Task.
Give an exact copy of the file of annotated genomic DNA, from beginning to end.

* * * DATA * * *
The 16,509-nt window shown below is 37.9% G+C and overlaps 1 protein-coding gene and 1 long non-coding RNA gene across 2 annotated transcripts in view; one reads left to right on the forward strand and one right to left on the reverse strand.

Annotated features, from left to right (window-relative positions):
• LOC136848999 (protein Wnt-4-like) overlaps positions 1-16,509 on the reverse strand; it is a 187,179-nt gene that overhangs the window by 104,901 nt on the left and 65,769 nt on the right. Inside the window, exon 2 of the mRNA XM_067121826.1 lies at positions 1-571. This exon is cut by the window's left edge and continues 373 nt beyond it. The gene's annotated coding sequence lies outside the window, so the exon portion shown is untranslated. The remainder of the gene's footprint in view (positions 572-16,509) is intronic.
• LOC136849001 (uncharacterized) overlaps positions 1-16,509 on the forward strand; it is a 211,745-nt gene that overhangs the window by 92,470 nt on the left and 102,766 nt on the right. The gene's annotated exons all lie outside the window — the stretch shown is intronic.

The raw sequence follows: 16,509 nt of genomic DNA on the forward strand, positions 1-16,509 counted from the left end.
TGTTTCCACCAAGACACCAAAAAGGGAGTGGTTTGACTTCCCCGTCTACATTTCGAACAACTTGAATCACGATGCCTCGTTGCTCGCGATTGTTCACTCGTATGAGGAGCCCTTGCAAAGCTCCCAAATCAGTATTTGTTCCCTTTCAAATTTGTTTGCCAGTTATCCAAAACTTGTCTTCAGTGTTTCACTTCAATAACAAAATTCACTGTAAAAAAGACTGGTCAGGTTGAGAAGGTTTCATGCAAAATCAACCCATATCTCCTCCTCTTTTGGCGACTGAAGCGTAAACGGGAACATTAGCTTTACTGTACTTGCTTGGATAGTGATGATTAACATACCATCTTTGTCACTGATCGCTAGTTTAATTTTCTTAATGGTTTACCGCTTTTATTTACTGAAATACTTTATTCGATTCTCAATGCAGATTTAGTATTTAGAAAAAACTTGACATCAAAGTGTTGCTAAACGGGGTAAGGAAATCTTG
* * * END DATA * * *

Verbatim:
The 16,509-nt window shown below is 37.9% G+C and overlaps 1 protein-coding gene and 1 long non-coding RNA gene across 2 annotated transcripts in view; one reads left to right on the forward strand and one right to left on the reverse strand.

Annotated features, from left to right (window-relative positions):
• LOC136848999 (protein Wnt-4-like) overlaps positions 1-16,509 on the reverse strand; it is a 187,179-nt gene that overhangs the window by 104,901 nt on the left and 65,769 nt on the right. Inside the window, exon 2 of the mRNA XM_067121826.1 lies at positions 1-571. This exon is cut by the window's left edge and continues 373 nt beyond it. The gene's annotated coding sequence lies outside the window, so the exon portion shown is untranslated. The remainder of the gene's footprint in view (positions 572-16,509) is intronic.
• LOC136849001 (uncharacterized) overlaps positions 1-16,509 on the forward strand; it is a 211,745-nt gene that overhangs the window by 92,470 nt on the left and 102,766 nt on the right. The gene's annotated exons all lie outside the window — the stretch shown is intronic.

The raw sequence follows: 16,509 nt of genomic DNA on the forward strand, positions 1-16,509 counted from the left end.
TGTTTCCACCAAGACACCAAAAAGGGAGTGGTTTGACTTCCCCGTCTACATTTCGAACAACTTGAATCACGATGCCTCGTTGCTCGCGATTGTTCACTCGTATGAGGAGCCCTTGCAAAGCTCCCAAATCAGTATTTGTTCCCTTTCAAATTTGTTTGCCAGTTATCCAAAACTTGTCTTCAGTGTTTCACTTCAATAACAAAATTCACTGTAAAAAAGACTGGTCAGGTTGAGAAGGTTTCATGCAAAATCAACCCATATCTCCTCCTCTTTTGGCGACTGAAGCGTAAACGGGAACATTAGCTTTACTGTACTTGCTTGGATAGTGATGATTAACATACCATCTTTGTCACTGATCGCTAGTTTAATTTTCTTAATGGTTTACCGCTTTTATTTACTGAAATACTTTATTCGATTCTCAATGCAGATTTAGTATTTAGAAAAAACTTGACATCAAAGTGTTGCTAAACGGGGTAAGGAAATCTTG